The Role of Conflict in Farmers’ Crop Choices in North Kivu, Democratic Republic of the Congo

Cropping choices under uncertainty caused by weather, input prices, and ecological conditions have been addressed in contemporary literature. However, uncertainty arising from violent conflict on farming choices lacks substantial academic attention. In this research we address the ramifications of conflict on household cropping choices, building on the notion of “conflict resistant” cropping systems introduced in Kibriya et al. 2014 and King et al. 2013. We argue that farming households’ preferences change under conflict as they revert to a cropping system that minimizes losses. This novel concept is solidified by formulating a definition through rational choice theory. The theoretical expectations are verified through data obtained from 2300 smallholder farming households in North Kivu, DRC. A case study and propensity score matching methods are employed to demonstrate that conflict-affected households focus more on low-value crops that are less frequently stolen in order to maximize the probability of survival.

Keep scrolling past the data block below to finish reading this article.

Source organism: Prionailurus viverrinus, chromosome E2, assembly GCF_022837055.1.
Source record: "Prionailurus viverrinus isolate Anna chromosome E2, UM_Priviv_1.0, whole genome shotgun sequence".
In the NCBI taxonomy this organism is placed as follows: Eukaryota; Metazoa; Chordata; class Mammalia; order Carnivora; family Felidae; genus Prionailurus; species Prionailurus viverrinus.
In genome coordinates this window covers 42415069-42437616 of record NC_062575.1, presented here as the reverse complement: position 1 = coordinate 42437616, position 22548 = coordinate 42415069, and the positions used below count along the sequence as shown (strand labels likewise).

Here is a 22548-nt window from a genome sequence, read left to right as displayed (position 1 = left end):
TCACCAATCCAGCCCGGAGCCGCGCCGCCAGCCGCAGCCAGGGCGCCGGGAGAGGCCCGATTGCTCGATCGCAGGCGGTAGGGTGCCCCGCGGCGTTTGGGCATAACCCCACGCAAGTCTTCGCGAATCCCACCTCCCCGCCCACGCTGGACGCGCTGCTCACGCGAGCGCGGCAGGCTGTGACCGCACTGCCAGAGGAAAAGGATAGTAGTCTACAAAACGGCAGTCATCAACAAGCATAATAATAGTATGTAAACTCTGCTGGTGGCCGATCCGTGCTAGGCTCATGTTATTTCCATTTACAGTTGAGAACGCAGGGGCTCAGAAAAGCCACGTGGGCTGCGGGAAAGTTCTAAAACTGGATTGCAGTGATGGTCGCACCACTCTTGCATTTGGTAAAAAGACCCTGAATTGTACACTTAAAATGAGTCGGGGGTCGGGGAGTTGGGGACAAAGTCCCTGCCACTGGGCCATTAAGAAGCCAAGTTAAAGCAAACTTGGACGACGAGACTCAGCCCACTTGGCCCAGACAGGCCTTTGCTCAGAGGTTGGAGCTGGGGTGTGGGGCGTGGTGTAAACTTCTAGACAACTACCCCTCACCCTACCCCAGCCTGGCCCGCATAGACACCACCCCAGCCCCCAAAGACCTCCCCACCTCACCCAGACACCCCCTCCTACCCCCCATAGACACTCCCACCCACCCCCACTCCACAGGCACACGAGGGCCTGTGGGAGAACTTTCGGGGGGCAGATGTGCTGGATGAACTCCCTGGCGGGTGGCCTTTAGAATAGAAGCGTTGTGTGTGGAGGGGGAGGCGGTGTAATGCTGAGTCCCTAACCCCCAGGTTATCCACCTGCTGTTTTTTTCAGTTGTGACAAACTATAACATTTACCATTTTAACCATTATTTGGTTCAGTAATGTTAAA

Editor(s):
IFAMR, IFAMA
Issue Date:
Aug 15 2016
Publication Type:
Journal Article
DOI and Other Identifiers:
(ISSN #: 1559-2448) (Other)
PURL Identifier:
http://purl.umn.edu/244690
Published in:
International Food and Agribusiness Management Review, Volume 19, Issue 3
Page range:
99-118
Total Pages:
20
JEL Codes:
Q1; O1; O3
Note:
The IFAMR is published quarterly my IFAMA. For more information visit: www.ifama.org.
Series Statement:
Volume 19
Issue 3




 Record created 2017-04-01, last modified 2017-08-29

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